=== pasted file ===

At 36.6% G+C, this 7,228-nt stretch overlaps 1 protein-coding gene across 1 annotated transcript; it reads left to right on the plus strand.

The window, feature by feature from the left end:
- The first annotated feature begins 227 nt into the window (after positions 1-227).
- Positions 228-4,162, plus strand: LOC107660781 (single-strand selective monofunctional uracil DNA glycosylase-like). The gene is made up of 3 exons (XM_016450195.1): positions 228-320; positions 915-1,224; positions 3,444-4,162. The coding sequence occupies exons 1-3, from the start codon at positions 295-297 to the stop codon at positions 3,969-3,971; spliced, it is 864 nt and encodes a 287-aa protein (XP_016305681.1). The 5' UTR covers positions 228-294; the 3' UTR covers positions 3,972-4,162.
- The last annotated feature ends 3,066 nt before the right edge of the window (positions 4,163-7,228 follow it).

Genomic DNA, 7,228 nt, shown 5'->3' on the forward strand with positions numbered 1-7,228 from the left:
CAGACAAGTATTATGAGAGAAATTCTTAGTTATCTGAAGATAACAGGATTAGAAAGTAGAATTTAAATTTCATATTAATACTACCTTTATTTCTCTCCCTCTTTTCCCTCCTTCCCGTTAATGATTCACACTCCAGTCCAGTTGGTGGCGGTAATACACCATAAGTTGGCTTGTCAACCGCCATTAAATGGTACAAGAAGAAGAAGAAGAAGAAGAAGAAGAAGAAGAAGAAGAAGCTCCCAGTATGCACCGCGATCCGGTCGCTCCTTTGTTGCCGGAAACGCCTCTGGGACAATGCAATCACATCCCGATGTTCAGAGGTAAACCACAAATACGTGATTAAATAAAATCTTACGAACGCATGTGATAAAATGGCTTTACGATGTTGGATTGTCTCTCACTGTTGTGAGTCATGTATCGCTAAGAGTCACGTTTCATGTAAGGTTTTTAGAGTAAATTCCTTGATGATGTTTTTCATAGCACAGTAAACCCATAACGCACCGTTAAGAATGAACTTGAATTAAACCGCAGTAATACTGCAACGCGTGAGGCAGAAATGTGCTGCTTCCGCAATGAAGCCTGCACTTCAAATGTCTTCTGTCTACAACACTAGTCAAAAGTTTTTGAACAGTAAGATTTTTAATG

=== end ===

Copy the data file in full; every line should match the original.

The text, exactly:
At 36.6% G+C, this 7,228-nt stretch overlaps 1 protein-coding gene across 1 annotated transcript; it reads left to right on the plus strand.

The window, feature by feature from the left end:
- The first annotated feature begins 227 nt into the window (after positions 1-227).
- Positions 228-4,162, plus strand: LOC107660781 (single-strand selective monofunctional uracil DNA glycosylase-like). The gene is made up of 3 exons (XM_016450195.1): positions 228-320; positions 915-1,224; positions 3,444-4,162. The coding sequence occupies exons 1-3, from the start codon at positions 295-297 to the stop codon at positions 3,969-3,971; spliced, it is 864 nt and encodes a 287-aa protein (XP_016305681.1). The 5' UTR covers positions 228-294; the 3' UTR covers positions 3,972-4,162.
- The last annotated feature ends 3,066 nt before the right edge of the window (positions 4,163-7,228 follow it).

Genomic DNA, 7,228 nt, shown 5'->3' on the forward strand with positions numbered 1-7,228 from the left:
CAGACAAGTATTATGAGAGAAATTCTTAGTTATCTGAAGATAACAGGATTAGAAAGTAGAATTTAAATTTCATATTAATACTACCTTTATTTCTCTCCCTCTTTTCCCTCCTTCCCGTTAATGATTCACACTCCAGTCCAGTTGGTGGCGGTAATACACCATAAGTTGGCTTGTCAACCGCCATTAAATGGTACAAGAAGAAGAAGAAGAAGAAGAAGAAGAAGAAGAAGAAGAAGCTCCCAGTATGCACCGCGATCCGGTCGCTCCTTTGTTGCCGGAAACGCCTCTGGGACAATGCAATCACATCCCGATGTTCAGAGGTAAACCACAAATACGTGATTAAATAAAATCTTACGAACGCATGTGATAAAATGGCTTTACGATGTTGGATTGTCTCTCACTGTTGTGAGTCATGTATCGCTAAGAGTCACGTTTCATGTAAGGTTTTTAGAGTAAATTCCTTGATGATGTTTTTCATAGCACAGTAAACCCATAACGCACCGTTAAGAATGAACTTGAATTAAACCGCAGTAATACTGCAACGCGTGAGGCAGAAATGTGCTGCTTCCGCAATGAAGCCTGCACTTCAAATGTCTTCTGTCTACAACACTAGTCAAAAGTTTTTGAACAGTAAGATTTTTAATG